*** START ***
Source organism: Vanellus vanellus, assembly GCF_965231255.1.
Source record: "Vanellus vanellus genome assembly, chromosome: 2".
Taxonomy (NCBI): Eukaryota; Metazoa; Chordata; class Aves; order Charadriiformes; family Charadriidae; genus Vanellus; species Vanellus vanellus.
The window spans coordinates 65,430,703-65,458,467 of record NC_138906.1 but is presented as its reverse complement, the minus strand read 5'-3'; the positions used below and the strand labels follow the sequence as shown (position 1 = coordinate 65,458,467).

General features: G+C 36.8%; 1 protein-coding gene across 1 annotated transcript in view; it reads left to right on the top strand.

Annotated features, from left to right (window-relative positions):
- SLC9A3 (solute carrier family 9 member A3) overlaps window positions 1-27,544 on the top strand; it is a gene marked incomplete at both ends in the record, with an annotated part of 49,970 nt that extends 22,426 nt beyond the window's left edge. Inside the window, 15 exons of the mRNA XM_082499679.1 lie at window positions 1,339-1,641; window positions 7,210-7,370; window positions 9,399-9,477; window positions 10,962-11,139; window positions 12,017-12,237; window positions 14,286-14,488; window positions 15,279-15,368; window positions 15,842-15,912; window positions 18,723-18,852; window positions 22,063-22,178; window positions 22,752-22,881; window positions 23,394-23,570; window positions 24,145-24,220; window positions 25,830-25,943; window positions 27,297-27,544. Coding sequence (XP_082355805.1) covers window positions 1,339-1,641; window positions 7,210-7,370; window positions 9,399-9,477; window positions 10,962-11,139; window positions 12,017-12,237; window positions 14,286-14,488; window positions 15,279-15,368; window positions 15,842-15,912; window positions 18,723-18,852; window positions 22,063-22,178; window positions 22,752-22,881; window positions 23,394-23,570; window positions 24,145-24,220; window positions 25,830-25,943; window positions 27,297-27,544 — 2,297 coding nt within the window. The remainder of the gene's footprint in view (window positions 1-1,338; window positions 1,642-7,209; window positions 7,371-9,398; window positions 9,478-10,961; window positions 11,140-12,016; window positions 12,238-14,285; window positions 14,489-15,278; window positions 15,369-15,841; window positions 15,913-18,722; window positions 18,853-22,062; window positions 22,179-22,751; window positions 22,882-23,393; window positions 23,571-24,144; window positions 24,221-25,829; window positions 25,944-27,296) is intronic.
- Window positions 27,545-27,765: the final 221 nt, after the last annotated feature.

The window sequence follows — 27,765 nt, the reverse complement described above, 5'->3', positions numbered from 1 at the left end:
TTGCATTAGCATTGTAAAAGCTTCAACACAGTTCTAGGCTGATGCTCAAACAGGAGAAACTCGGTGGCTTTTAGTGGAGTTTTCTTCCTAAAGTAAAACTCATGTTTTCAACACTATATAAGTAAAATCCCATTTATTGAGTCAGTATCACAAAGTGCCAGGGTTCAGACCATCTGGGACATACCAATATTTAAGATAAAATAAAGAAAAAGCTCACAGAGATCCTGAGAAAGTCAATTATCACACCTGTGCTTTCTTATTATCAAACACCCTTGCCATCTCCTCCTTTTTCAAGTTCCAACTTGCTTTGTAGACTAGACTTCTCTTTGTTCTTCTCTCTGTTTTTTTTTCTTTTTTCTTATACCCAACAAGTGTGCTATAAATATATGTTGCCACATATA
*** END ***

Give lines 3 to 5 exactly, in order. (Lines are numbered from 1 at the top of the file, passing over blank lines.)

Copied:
Taxonomy (NCBI): Eukaryota; Metazoa; Chordata; class Aves; order Charadriiformes; family Charadriidae; genus Vanellus; species Vanellus vanellus.
The window spans coordinates 65,430,703-65,458,467 of record NC_138906.1 but is presented as its reverse complement, the minus strand read 5'-3'; the positions used below and the strand labels follow the sequence as shown (position 1 = coordinate 65,458,467).

General features: G+C 36.8%; 1 protein-coding gene across 1 annotated transcript in view; it reads left to right on the top strand.